Sunday, September 05, 2004

A Thin, Lanky Boy

Let's face it, I look like a geek. Not that the reactions I get from that is all bad. On one hand, people usually pity me and underestimate me: they think I'll crumble with with one flick. On the other hand, they may feel threatened because I do look like a geek: they expect me to be knowledgeable and the like. And there's also the possibility that because I look weak, I'm the perfect target for abuses or intimidation. Four years of high school taught me how to handle that.

(Un)Fortunately, all these impressions people have are based on sight. When I'm say, on the phone, or online, people don't get those impressions. All I have is my wits, and hopefully, my skills as a writer (when online).

Servant vs Leader

I actually have qualities of both. I'm eager to serve others, and similarly, I am aware of other people (and what they're capable of), how to entice them, maintain responsibility, and plan for a future goal. Although honestly, I prefer the former.

I mean where you're the leader, most (not all!) of the burden of responsibility falls upon you. If you made the wrong decision (or plan) and everyone else does their job 100%, you fail not only yourself but the rest of the group as well. And of course, leader-types tend to disassociate themselves from their members (no matter how much they try against it), either because they try to be impartial to the rest of the group, or they are isolated by the group because he/she is their "leader" (I mean do any of you, for example, have regular lunches or dinners with your boss [in a regular work environment] wherein you're the one doing the inviting?).

Serving is as easy as doing what you're told. It may sometimes be difficult, but at least the instructions you're given are clear. You don't have to formulate what to do: it's already been decided (by the leader). And if you somehow screw up, sometimes, it doesn't result in the collapse of the whole group (note that I said sometimes... some delegated tasks are after all integral to the entire group and may result in everyone's failure if it is not accomplished). There's also more camaderie among members than among leaders and his members (in fact, members usually unite because their leader is either "great" or they all hate his guts).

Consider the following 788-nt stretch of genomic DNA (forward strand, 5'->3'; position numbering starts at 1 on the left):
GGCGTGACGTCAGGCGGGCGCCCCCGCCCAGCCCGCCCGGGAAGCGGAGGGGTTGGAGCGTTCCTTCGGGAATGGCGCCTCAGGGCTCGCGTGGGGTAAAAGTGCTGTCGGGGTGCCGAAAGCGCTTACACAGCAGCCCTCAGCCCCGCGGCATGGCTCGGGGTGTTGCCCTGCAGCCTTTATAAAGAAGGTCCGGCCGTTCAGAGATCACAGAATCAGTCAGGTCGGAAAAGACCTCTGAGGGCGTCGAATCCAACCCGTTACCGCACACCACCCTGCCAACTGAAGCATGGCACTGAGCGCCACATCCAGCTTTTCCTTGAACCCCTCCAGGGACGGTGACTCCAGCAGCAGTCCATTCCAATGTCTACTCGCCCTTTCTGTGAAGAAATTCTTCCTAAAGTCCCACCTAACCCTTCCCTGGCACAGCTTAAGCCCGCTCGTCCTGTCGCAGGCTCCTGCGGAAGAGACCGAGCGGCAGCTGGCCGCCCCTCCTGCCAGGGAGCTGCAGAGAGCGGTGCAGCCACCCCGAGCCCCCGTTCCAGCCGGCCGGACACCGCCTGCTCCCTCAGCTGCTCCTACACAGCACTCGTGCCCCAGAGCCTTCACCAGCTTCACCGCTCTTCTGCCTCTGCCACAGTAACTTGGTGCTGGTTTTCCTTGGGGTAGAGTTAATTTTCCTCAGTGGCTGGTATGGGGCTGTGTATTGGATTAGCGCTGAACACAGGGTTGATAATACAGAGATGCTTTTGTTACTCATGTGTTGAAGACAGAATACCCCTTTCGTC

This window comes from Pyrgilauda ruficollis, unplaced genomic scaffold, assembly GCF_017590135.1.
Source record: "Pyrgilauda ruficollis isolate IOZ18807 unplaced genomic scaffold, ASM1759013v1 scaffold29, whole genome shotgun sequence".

In high school, since I am the class outcast, I do get passed around the various social circles. If I'm lucky, I'm usually with the "smart" group (which is in fact only run by one smart person and the rest are made up of his friends who aren't lazy). There's no need for me to be the leader-type there. And of course, there are also times when I end up with the less-desired people (i.e. the delinquents, the bullies, the lazy people). At that point, I know I can't relax because if I do, it'll result in the failure of all. That's usually the point that really challenges me, since they're far from the "optimal" choice people would usually make, yet they are actually quite capable, if you only know how to encourage them and recognize which tasks they should be delegated (i.e. you don't delegate problem solving to someone who's bad at Math... but he can take down notes or jot down what you're saying).

And there are also instances when being a "servant" allows you more freedom. For example, in writing, editorship is usually the goal of some writers. Being freelance or a regular writer could be considered being in service, while that of an editor as leadership. When you're the former, you can write (although you don't necessarily decide what you write). With the latter, yes, you do get to meet a lot of writers, and get to assign tasks to others, but sometimes, amidst all the planning and editing, you yourself don't get to write as much. Sure, the pay is higher, but the burden's also larger.

Of course there are some fortunate people who manage to balance the two. Unfortunately, I'm not one of them. At least not at this point in time.


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